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Gilgamesh Taggett stars in national tour of ‘Annie’

Colette Greenstein | 5/11/2017, 6 a.m.
At the age of 45, Taggett was cast as Oliver Warbucks in the national touring production of the musical “Annie,” ...
Issie Swickle (Annie) on the left; Gilgamesh Taggett (Oliver Warbucks) in center; and Ashley Edler (Grace) on the right. Photo: Joan Marcus

A natural-born performer since he was a child growing up in Caro, Michigan, Gilgamesh Taggett channeled his love for the arts into a career as an actor. His path to the theater stage wasn’t a straight line, however.

On the web

The Boch Center and The Madison Square Garden Company present the U.S. National Tour of “Annie,” now in its third smash year, at the Boch Center Wang Theatre May 9-21, 2017. For tickets and information, visit: www.anniethemusical.com.

Along the way, Taggett dabbled in wildly varying lines of work, including chef, juggler and fire-eater, wedding and club DJ, web designer, singer, director and comic book artist. In addition, he traveled across the U.S. and Europe to pursue his passion and love for storytelling. “I really think it’s the path that life teaches you that prepares you for what you’re going to do,” the actor says, speaking recently about landing his first national tour in 2014.

At the age of 45, Taggett was cast as Oliver Warbucks in the national touring production of the musical “Annie,” and it was worth the wait, he says. “I think I’m in a place in my life where I can appreciate it properly,” says the actor.

Truth in acting

Three years after taking on “Daddy” Warbucks, Taggett finds himself entrenched in the role. “What I really enjoy about playing Oliver is that he’s a human being. He’s a mensch. [But] not at the beginning of the show — he becomes one. He’s not a bad person. He’s just reacted to the situation of his life; the only way that he could,” explains Taggett.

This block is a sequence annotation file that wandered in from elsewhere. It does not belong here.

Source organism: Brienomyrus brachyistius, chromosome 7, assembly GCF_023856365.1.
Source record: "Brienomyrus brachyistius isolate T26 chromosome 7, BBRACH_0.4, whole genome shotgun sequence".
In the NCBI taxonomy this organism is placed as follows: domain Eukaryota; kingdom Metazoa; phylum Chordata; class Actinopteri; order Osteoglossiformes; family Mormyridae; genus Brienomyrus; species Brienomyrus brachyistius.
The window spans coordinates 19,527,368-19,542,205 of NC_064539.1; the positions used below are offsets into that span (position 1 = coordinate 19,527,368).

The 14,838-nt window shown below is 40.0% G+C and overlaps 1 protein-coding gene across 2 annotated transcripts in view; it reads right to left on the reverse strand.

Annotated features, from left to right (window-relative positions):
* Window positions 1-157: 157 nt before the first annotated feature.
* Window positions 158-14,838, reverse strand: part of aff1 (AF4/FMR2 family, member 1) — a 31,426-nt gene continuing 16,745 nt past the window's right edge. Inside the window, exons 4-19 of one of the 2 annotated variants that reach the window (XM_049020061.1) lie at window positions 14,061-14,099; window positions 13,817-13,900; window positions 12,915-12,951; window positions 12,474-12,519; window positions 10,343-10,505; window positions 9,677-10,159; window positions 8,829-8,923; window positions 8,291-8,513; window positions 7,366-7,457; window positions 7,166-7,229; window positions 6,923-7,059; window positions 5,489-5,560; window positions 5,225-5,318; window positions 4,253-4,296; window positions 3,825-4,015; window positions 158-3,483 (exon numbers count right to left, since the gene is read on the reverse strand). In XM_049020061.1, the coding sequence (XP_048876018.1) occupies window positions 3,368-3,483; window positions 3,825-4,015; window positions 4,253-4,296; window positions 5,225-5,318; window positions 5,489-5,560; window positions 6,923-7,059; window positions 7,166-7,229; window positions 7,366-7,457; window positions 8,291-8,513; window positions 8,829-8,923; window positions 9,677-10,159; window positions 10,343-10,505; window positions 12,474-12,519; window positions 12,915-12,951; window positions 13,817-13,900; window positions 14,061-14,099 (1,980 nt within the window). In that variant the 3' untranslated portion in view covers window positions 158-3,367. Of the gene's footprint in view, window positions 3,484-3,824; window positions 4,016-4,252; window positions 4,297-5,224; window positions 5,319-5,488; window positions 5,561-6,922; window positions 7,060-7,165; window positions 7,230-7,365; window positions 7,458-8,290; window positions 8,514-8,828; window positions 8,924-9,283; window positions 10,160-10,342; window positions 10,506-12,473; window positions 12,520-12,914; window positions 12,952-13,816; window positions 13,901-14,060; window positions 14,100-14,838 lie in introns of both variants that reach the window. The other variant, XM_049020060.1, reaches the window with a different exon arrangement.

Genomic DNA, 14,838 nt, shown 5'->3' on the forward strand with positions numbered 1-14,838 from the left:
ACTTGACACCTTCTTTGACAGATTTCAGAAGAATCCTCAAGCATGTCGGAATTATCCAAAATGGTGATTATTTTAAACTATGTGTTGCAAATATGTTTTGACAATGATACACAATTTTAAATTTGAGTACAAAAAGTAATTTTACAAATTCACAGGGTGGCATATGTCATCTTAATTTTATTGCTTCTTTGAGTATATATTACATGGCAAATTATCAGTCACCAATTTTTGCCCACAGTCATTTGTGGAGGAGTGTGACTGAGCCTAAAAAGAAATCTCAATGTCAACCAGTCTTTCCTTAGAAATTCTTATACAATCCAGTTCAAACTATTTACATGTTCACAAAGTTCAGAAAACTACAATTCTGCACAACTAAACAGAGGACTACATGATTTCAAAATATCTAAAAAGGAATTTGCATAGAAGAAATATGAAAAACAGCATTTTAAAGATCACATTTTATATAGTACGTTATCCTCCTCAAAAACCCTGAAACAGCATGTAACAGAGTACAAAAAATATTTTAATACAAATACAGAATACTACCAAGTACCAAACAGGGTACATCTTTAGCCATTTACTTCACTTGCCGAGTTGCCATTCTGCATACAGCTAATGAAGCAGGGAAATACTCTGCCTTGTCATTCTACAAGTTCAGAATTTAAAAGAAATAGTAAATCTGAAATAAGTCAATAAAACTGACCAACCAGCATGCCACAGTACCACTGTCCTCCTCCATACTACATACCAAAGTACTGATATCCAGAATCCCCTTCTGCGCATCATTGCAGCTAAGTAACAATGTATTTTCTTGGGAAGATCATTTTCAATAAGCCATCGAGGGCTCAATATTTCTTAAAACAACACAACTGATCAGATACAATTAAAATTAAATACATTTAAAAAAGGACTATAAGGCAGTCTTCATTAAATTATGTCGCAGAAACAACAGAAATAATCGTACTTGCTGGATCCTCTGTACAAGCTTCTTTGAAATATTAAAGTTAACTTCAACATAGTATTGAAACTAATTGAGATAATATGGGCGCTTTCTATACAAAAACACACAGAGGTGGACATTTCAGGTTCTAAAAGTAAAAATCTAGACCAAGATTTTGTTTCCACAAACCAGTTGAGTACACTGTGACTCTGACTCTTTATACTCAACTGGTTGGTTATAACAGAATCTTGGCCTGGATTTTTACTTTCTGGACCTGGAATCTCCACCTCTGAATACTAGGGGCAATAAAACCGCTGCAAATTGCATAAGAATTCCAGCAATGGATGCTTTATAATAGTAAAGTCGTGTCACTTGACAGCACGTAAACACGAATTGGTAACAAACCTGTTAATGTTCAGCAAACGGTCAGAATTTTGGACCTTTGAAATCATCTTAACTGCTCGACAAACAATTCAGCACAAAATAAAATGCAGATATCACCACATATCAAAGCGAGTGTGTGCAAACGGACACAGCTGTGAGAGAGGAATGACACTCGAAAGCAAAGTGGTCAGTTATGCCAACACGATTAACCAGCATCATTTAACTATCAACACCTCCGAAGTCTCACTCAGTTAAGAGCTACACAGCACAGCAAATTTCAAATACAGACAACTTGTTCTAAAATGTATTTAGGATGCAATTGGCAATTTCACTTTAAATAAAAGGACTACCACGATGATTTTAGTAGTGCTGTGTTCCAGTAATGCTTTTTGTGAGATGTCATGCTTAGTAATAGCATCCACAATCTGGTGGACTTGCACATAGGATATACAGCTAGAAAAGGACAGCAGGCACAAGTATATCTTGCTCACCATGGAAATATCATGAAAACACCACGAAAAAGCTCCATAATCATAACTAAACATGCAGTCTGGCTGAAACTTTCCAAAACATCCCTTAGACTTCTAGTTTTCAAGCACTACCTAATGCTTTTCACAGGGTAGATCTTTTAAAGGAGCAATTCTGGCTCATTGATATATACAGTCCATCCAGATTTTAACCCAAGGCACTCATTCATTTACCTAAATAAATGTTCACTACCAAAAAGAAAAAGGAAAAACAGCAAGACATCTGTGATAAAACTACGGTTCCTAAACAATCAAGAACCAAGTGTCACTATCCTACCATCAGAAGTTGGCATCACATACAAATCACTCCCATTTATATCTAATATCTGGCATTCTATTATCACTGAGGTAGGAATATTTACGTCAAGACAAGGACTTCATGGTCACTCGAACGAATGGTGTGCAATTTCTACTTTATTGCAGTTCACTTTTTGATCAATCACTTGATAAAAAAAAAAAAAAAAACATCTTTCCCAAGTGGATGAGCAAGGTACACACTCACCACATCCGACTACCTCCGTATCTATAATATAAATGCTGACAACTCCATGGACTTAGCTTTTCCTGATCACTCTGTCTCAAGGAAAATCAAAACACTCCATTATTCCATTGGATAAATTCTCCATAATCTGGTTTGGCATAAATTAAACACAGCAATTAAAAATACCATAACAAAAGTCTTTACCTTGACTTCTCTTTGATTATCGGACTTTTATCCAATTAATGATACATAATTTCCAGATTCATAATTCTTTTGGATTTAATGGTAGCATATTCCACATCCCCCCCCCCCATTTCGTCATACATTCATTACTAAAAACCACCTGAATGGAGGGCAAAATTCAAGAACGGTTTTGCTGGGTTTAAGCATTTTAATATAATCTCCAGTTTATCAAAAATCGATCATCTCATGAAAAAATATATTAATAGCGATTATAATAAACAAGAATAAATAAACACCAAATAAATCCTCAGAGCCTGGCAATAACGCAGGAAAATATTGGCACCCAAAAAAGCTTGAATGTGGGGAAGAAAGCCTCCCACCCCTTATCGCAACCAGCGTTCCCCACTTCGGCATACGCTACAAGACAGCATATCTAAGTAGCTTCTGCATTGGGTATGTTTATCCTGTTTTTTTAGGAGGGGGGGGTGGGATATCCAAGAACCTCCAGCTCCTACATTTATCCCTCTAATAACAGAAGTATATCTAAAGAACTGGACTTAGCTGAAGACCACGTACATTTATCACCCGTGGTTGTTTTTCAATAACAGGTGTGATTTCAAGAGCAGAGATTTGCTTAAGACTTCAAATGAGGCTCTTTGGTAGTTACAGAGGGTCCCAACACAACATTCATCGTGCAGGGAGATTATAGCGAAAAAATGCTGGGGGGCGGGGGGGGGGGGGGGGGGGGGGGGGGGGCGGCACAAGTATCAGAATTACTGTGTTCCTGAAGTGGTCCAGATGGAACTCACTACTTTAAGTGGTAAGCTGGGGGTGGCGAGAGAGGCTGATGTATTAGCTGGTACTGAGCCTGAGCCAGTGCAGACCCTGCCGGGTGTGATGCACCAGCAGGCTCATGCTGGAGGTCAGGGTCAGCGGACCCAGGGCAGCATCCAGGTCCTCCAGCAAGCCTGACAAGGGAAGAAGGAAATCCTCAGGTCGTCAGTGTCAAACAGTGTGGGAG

The lifelong performer has long believed that the best acting is honest and truthful. “These are words that are bandied about and spoken about quite often,” he says, “but I don’t think people really understand what they mean. Putting on airs and affectations and all these things are what people think are tricks of the trade, and it can be really hard. It’s finding the truth of the character and being unafraid of it, embracing that truth regardless of how frightening it may be.”

“Annie,” which marks its 40th anniversary this year, is directed by Martin Charnin (the original lyricist and director) for the 19th time, with this production of the musical being a brand-new incarnation of the Tony Award-winning original.

Eternal themes

Despite taking place during the Great Depression, the beloved musical continues to resonate with audiences today, says Taggett, “because the story is truthful. It is honest.” He believes that “Annie” is not just a story about a “little red-haired girl who meets a billionaire and lives happily ever after.” For Taggett it’s much more than that. It’s about hope and optimism and never giving up, always fighting. “Those themes are immortal,” he says. “They’ll always exist and everybody can connect to that.”